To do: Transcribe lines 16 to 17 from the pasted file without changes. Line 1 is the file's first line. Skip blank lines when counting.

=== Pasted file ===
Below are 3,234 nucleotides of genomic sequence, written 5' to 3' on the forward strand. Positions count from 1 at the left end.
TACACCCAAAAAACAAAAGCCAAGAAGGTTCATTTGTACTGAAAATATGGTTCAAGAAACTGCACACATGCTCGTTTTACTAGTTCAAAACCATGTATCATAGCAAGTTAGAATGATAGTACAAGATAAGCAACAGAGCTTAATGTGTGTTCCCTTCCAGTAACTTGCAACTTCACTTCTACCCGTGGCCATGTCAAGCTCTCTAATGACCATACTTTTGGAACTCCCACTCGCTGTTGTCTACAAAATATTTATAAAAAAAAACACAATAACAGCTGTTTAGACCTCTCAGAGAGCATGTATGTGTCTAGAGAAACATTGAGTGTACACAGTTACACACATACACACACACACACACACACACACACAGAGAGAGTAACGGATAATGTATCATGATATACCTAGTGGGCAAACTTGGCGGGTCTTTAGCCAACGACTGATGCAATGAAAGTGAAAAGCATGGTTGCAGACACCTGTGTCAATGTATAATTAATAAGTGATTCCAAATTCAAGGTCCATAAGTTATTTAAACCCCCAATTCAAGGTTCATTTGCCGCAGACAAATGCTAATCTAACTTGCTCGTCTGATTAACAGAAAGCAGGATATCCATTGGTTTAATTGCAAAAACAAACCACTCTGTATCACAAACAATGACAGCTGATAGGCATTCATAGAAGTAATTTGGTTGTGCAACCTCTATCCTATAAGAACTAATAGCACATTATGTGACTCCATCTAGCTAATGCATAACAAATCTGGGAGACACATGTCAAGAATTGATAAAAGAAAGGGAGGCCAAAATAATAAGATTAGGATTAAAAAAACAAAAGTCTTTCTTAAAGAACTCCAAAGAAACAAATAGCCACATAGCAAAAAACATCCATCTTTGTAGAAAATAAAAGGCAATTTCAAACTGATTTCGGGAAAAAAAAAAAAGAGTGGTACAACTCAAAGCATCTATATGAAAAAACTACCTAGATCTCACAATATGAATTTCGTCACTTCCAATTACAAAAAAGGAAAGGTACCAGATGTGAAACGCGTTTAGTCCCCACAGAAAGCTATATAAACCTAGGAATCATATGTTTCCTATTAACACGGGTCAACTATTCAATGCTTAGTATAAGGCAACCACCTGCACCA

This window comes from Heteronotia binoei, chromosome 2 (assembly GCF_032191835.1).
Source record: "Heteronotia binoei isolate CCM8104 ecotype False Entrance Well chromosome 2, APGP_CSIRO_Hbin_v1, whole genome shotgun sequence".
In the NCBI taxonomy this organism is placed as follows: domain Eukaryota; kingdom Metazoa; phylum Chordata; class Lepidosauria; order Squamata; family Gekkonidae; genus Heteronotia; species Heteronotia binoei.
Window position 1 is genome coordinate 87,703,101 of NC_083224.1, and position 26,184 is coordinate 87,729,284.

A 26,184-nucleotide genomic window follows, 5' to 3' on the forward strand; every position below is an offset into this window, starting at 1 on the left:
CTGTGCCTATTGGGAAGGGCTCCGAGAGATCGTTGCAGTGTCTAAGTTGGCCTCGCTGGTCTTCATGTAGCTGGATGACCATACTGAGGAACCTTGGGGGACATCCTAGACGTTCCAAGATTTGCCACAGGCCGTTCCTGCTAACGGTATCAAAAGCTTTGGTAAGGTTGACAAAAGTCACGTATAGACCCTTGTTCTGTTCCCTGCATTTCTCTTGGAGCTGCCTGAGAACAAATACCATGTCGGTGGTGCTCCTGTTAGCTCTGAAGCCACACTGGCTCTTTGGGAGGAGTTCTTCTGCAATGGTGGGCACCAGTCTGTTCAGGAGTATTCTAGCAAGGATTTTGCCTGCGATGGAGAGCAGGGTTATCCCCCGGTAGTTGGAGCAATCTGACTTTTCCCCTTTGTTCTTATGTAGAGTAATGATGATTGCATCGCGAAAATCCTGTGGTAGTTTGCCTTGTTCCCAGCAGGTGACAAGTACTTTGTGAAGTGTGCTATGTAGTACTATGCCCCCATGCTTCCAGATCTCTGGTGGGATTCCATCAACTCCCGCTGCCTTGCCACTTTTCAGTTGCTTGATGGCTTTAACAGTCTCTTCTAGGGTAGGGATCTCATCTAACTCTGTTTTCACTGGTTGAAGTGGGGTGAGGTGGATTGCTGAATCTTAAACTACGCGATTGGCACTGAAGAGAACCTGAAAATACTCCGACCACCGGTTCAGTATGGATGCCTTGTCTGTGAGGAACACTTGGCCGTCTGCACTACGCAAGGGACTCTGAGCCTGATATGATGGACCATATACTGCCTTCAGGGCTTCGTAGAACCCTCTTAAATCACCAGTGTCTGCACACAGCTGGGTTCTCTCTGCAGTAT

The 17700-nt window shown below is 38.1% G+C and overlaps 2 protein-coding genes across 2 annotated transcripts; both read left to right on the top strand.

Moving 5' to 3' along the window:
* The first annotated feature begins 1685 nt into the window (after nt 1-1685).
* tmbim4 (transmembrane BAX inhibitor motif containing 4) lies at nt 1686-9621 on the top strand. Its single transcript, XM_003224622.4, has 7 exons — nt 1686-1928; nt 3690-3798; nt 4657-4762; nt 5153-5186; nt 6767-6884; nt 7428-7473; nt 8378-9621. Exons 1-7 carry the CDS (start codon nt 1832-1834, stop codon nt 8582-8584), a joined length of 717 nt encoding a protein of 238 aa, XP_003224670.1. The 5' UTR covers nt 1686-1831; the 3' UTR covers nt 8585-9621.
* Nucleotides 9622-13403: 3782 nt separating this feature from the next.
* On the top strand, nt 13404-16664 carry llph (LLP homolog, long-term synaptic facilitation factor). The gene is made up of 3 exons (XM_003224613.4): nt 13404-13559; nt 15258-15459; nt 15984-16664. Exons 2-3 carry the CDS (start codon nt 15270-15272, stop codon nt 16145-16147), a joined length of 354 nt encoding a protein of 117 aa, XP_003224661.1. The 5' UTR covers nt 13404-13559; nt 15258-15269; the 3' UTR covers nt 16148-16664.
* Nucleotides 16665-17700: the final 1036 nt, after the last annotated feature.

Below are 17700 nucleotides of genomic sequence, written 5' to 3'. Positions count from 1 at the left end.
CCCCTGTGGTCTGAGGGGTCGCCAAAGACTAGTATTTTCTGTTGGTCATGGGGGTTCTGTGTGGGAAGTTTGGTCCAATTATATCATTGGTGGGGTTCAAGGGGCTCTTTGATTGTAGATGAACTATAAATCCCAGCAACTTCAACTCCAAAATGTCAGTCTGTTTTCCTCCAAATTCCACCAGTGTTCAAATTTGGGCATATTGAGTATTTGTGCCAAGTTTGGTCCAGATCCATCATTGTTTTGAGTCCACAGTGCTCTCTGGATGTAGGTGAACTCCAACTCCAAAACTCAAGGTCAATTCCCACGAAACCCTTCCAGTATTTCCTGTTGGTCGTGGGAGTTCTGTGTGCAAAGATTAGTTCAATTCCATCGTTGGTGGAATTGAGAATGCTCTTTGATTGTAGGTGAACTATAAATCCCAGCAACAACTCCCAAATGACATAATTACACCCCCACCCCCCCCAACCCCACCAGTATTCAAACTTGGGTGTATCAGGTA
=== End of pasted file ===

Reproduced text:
Below are 17700 nucleotides of genomic sequence, written 5' to 3'. Positions count from 1 at the left end.
CCCCTGTGGTCTGAGGGGTCGCCAAAGACTAGTATTTTCTGTTGGTCATGGGGGTTCTGTGTGGGAAGTTTGGTCCAATTATATCATTGGTGGGGTTCAAGGGGCTCTTTGATTGTAGATGAACTATAAATCCCAGCAACTTCAACTCCAAAATGTCAGTCTGTTTTCCTCCAAATTCCACCAGTGTTCAAATTTGGGCATATTGAGTATTTGTGCCAAGTTTGGTCCAGATCCATCATTGTTTTGAGTCCACAGTGCTCTCTGGATGTAGGTGAACTCCAACTCCAAAACTCAAGGTCAATTCCCACGAAACCCTTCCAGTATTTCCTGTTGGTCGTGGGAGTTCTGTGTGCAAAGATTAGTTCAATTCCATCGTTGGTGGAATTGAGAATGCTCTTTGATTGTAGGTGAACTATAAATCCCAGCAACAACTCCCAAATGACATAATTACACCCCCACCCCCCCCAACCCCACCAGTATTCAAACTTGGGTGTATCAGGTA